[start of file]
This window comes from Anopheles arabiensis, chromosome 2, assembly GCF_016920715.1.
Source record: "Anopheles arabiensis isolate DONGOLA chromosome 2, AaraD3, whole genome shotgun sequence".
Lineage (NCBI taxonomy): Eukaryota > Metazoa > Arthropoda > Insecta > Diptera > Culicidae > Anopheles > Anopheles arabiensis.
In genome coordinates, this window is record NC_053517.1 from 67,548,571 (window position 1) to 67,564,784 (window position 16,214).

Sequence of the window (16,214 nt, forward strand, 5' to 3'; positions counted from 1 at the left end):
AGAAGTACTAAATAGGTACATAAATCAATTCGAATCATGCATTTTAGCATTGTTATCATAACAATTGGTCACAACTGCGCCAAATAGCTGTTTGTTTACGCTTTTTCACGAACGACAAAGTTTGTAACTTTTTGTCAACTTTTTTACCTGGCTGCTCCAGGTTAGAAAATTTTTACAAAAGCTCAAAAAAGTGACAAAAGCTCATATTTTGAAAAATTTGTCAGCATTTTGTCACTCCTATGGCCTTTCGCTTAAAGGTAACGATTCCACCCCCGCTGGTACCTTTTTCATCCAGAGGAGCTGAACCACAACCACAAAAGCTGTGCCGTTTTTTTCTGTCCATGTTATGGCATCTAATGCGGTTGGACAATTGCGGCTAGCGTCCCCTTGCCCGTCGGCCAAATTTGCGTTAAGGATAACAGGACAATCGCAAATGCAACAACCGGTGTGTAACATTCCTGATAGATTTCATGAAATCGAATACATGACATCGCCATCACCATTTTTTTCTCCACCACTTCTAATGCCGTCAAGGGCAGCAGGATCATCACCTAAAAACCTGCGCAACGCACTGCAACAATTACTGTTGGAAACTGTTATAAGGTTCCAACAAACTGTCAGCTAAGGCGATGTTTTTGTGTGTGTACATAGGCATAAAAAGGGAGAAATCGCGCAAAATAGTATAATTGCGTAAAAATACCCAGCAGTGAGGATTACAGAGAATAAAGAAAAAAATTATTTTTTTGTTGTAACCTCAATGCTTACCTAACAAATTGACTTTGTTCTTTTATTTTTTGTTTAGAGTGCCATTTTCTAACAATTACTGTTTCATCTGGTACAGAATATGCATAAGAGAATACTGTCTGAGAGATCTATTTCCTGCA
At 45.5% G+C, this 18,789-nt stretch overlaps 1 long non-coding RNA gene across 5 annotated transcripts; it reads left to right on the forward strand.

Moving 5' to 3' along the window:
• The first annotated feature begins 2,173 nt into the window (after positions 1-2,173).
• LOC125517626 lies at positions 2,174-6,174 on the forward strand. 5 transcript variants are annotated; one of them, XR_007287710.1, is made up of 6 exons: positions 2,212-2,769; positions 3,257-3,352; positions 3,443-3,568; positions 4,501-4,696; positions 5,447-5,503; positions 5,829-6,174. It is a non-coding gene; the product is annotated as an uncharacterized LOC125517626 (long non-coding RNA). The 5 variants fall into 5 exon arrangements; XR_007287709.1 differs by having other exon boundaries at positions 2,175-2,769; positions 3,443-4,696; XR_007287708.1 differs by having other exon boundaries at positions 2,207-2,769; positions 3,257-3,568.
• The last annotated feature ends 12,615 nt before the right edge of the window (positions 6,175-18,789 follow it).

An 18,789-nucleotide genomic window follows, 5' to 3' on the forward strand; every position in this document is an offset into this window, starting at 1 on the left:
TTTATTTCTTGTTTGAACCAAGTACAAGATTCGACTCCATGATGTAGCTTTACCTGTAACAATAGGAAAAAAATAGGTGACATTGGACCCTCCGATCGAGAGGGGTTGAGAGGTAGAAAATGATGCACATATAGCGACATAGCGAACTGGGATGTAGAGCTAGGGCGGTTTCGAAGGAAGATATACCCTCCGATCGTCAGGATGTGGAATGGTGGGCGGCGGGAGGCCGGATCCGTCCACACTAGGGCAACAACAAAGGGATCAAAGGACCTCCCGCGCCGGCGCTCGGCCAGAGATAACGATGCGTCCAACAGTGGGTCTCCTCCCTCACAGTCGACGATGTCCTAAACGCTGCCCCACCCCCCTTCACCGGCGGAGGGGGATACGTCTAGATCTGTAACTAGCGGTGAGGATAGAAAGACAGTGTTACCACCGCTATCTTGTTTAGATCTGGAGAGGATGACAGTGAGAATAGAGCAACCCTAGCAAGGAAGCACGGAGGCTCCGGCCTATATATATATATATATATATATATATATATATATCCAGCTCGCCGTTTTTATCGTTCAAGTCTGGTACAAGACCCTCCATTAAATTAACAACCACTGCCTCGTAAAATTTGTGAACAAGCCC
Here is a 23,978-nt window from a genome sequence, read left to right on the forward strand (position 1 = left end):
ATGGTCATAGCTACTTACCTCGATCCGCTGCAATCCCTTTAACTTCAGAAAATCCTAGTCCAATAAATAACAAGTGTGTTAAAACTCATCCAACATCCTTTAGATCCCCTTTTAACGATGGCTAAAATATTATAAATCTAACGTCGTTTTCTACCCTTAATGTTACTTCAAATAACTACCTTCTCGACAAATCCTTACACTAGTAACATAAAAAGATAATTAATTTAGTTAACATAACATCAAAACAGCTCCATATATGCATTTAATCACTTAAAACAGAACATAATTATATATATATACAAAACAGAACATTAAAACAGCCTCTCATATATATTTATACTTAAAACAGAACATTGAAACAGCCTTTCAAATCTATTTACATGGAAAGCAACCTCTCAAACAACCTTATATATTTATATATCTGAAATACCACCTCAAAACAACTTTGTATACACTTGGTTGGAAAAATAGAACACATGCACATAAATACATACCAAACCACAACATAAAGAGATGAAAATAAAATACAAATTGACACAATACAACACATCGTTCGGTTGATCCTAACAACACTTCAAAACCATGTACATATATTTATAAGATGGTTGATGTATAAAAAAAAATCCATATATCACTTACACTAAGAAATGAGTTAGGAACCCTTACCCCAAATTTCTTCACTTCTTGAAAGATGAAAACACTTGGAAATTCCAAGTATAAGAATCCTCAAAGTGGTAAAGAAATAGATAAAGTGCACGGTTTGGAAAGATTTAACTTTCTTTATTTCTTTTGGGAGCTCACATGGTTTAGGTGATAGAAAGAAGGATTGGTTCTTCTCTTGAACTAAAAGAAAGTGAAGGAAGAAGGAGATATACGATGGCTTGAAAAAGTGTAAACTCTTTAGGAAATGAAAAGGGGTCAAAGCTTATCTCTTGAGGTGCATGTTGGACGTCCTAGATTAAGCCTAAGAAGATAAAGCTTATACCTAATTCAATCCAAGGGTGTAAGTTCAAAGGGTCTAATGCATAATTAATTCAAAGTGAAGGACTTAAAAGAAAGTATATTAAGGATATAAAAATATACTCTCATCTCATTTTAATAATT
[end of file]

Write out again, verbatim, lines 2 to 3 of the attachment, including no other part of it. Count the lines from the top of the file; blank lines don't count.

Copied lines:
Source record: "Anopheles arabiensis isolate DONGOLA chromosome 2, AaraD3, whole genome shotgun sequence".
Lineage (NCBI taxonomy): Eukaryota > Metazoa > Arthropoda > Insecta > Diptera > Culicidae > Anopheles > Anopheles arabiensis.